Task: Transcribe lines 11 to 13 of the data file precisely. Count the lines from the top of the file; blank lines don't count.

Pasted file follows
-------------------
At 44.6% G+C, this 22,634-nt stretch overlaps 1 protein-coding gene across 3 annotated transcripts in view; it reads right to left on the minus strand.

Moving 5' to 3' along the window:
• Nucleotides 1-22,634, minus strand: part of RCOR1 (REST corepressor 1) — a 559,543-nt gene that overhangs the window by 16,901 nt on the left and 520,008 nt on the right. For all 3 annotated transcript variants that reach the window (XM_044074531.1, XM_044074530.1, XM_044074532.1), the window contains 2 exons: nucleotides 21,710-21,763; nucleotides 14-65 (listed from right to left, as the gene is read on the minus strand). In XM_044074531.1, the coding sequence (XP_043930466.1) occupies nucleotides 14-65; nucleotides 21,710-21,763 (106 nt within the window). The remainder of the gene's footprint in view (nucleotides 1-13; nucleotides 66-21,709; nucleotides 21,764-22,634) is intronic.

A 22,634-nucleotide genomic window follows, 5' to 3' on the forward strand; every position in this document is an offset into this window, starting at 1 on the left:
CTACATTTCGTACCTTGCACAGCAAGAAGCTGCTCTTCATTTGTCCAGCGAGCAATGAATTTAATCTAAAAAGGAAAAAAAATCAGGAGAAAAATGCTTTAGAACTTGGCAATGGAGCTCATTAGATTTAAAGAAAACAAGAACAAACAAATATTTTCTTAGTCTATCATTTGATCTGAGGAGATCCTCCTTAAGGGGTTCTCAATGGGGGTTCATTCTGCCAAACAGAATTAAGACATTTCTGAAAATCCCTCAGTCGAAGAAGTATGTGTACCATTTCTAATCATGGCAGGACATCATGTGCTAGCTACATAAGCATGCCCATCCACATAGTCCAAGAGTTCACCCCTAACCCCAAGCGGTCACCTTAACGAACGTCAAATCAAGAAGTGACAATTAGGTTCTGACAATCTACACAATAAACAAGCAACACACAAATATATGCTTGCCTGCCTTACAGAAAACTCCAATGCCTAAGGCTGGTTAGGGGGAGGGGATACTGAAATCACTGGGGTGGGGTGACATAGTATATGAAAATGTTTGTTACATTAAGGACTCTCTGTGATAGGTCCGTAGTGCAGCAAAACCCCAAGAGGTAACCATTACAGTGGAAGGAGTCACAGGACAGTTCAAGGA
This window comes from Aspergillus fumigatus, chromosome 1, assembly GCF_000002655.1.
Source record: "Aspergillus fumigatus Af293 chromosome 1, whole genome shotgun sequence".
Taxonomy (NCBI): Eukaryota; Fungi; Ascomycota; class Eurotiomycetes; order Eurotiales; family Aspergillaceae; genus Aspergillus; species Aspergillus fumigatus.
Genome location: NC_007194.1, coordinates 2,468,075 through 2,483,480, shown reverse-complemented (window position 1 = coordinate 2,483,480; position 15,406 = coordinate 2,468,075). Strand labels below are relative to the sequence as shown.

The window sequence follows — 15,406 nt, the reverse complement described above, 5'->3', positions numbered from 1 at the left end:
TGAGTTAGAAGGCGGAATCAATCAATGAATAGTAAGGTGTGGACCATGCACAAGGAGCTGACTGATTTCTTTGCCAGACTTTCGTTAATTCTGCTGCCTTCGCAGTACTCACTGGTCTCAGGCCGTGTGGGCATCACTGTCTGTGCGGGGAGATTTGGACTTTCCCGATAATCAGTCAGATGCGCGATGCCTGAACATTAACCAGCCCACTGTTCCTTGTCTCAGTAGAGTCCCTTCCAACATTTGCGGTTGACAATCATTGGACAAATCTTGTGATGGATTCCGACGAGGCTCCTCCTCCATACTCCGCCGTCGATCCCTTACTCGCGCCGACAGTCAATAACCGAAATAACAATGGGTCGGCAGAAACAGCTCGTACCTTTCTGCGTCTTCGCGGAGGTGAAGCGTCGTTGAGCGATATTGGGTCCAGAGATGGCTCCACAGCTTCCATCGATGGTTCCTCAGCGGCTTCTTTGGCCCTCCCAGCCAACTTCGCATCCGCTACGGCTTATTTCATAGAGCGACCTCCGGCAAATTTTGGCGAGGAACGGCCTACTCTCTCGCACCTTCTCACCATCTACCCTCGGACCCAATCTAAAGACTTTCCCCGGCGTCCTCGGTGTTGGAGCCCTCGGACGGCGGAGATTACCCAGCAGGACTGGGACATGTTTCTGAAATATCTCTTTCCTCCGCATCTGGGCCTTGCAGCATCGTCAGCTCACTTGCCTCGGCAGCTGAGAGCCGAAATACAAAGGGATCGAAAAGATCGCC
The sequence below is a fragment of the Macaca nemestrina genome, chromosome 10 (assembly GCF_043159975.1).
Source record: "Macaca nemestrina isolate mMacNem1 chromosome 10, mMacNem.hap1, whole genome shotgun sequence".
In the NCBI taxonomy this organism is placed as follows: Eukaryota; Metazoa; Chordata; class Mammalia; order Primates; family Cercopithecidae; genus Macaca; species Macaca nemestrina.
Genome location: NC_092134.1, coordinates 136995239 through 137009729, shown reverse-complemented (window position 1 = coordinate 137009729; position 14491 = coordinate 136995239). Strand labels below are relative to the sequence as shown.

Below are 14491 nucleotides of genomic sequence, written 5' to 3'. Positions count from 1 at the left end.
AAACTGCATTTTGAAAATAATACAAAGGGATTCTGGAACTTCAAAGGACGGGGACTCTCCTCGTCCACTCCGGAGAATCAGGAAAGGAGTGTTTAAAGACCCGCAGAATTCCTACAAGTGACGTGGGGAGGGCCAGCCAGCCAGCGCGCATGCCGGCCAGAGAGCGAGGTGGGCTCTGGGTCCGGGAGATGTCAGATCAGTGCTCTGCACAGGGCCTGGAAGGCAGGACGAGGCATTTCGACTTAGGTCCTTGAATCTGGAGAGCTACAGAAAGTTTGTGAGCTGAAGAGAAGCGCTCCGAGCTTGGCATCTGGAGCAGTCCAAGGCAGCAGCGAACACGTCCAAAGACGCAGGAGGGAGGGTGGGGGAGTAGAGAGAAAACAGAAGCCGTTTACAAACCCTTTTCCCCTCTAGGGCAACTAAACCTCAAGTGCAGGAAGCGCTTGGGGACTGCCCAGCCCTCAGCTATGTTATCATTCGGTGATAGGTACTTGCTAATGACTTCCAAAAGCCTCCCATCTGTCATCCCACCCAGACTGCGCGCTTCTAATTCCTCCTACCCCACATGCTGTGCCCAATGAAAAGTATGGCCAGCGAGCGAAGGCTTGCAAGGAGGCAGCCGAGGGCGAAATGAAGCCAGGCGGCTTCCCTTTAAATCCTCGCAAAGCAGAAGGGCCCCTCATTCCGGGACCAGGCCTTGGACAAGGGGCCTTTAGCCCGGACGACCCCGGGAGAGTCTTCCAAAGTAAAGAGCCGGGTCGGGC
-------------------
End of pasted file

TGAGTTAGAAGGCGGAATCAATCAATGAATAGTAAGGTGTGGACCATGCACAAGGAGCTGACTGATTTCTTTGCCAGACTTTCGTTAATTCTGCTGCCTTCGCAGTACTCACTGGTCTCAGGCCGTGTGGGCATCACTGTCTGTGCGGGGAGATTTGGACTTTCCCGATAATCAGTCAGATGCGCGATGCCTGAACATTAACCAGCCCACTGTTCCTTGTCTCAGTAGAGTCCCTTCCAACATTTGCGGTTGACAATCATTGGACAAATCTTGTGATGGATTCCGACGAGGCTCCTCCTCCATACTCCGCCGTCGATCCCTTACTCGCGCCGACAGTCAATAACCGAAATAACAATGGGTCGGCAGAAACAGCTCGTACCTTTCTGCGTCTTCGCGGAGGTGAAGCGTCGTTGAGCGATATTGGGTCCAGAGATGGCTCCACAGCTTCCATCGATGGTTCCTCAGCGGCTTCTTTGGCCCTCCCAGCCAACTTCGCATCCGCTACGGCTTATTTCATAGAGCGACCTCCGGCAAATTTTGGCGAGGAACGGCCTACTCTCTCGCACCTTCTCACCATCTACCCTCGGACCCAATCTAAAGACTTTCCCCGGCGTCCTCGGTGTTGGAGCCCTCGGACGGCGGAGATTACCCAGCAGGACTGGGACATGTTTCTGAAATATCTCTTTCCTCCGCATCTGGGCCTTGCAGCATCGTCAGCTCACTTGCCTCGGCAGCTGAGAGCCGAAATACAAAGGGATCGAAAAGATCGCC
The sequence below is a fragment of the Macaca nemestrina genome, chromosome 10 (assembly GCF_043159975.1).
Source record: "Macaca nemestrina isolate mMacNem1 chromosome 10, mMacNem.hap1, whole genome shotgun sequence".